Although most studies of the relationship between oral contraceptives
(OCs) and breast cancer have focused on a possible causative role
for OCs, new data suggest that breast cancer patients with a history
of OC use may actually fare better than women who have never taken
The long-term survival advantage seen in OC users with breast
cancer was independent of other, established prognostic factors,
according to an analysis of 471 patients with breast cancer carried
out at University Hospital Charlottenberg, Berlin, as part of
the WHO Collaborative Study of Neoplasia and Steroid Contraceptives.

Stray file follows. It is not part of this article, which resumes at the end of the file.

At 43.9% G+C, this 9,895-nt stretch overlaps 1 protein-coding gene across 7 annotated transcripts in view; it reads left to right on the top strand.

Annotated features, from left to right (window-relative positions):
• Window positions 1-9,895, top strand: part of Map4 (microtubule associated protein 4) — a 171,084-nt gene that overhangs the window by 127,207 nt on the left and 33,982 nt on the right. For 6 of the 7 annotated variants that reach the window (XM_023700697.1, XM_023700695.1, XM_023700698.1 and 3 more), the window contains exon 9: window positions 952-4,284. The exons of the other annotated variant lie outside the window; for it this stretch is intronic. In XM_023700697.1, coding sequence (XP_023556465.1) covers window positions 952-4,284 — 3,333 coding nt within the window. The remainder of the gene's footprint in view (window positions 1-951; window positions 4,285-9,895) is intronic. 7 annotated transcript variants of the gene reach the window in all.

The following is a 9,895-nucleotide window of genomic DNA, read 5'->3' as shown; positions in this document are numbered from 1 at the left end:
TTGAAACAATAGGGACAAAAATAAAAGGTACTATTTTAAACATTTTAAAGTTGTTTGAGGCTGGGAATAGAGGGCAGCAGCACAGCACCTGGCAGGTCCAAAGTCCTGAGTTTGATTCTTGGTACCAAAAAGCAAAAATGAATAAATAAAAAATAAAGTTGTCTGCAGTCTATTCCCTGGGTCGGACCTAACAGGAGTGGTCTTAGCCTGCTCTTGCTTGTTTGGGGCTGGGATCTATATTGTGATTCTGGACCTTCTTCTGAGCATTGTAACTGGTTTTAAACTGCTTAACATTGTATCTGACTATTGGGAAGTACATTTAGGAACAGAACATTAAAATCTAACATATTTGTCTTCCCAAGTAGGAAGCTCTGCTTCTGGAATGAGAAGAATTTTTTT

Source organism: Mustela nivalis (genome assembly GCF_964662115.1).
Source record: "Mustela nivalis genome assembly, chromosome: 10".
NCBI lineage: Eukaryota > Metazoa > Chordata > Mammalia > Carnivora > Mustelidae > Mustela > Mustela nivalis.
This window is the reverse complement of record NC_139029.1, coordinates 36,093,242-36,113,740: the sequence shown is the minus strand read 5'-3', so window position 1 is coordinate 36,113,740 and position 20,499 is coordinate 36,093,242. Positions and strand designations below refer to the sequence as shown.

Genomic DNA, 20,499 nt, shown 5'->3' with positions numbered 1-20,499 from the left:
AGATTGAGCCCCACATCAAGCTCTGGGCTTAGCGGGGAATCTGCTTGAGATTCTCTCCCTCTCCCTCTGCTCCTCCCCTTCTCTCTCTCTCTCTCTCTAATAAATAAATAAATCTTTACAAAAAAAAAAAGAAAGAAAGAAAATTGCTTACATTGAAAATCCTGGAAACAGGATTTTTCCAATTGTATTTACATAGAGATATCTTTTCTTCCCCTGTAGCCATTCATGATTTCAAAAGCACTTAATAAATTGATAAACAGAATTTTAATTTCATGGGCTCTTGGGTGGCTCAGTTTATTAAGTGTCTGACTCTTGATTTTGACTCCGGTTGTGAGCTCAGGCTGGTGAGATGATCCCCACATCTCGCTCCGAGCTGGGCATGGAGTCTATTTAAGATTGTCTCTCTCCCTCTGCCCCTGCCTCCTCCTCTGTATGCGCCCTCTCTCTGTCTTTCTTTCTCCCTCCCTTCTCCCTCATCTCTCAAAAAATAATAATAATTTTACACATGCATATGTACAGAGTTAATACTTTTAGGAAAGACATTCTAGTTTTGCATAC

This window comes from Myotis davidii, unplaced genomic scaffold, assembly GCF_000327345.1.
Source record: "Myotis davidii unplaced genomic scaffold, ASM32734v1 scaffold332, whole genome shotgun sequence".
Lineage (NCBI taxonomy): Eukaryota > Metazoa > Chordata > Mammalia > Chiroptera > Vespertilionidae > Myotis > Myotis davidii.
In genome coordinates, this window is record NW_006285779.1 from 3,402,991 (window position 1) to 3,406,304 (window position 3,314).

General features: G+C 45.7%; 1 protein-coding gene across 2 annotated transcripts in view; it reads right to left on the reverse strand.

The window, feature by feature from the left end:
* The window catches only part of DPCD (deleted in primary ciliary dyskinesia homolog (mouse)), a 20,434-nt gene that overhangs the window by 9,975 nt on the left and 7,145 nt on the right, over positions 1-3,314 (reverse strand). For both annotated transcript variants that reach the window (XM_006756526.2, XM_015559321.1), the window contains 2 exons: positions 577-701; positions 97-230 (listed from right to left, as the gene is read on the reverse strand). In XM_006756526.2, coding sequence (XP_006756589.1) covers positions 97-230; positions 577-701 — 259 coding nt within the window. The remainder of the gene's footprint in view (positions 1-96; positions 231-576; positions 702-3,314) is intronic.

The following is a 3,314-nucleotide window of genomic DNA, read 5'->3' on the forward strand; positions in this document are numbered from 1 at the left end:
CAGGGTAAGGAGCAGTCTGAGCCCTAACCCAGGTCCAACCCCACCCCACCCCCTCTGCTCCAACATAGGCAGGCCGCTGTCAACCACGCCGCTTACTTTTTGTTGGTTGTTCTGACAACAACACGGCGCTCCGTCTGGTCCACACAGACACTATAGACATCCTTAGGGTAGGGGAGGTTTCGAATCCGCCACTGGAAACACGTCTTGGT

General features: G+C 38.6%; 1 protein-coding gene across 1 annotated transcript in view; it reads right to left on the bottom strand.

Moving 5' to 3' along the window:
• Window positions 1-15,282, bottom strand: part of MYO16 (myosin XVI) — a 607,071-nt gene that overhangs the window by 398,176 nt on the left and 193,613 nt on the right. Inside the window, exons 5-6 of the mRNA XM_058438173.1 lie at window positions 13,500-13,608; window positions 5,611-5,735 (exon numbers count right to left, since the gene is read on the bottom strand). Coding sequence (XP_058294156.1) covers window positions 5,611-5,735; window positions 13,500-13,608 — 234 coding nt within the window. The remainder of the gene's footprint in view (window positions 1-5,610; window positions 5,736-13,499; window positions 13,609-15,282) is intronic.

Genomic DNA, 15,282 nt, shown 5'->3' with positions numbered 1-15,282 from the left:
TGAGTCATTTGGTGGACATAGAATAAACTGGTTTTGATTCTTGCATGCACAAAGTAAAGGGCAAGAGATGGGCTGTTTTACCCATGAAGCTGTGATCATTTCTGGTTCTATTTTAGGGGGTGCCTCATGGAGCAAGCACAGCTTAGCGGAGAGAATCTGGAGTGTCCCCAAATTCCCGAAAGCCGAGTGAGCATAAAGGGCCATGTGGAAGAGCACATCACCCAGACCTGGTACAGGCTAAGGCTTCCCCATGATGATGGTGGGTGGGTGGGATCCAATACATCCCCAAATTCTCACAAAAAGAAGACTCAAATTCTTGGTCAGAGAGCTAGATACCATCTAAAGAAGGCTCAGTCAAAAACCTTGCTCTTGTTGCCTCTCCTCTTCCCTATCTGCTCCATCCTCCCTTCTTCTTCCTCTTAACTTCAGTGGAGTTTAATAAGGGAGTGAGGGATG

"I want to stress that we did not find any difference in
the distribution of prognostic factors that could explain the
difference in overall survival," Ines Schonborn, MD, said
at the Eighth Annual European Cancer Conference (ECCO-8).
Although OC use correlated with increased histologic grade and
younger age at the time of diagnosis, there were no links uncovered
between OC use and tumor type, size, nodal status, or estrogen-receptor
Dr. Schonborn noted that the survival edge was particularly pronounced
in women who had used OCs for more than 4 years, and most significant
in patients who might have been expected to have a worse outcome,
such as those with positive lymph nodes, large tumors, and hormone
"There may be a favorable effect of oral contraceptives on
tumor biology or metastasis during the preclinical course of the
disease," she proposed.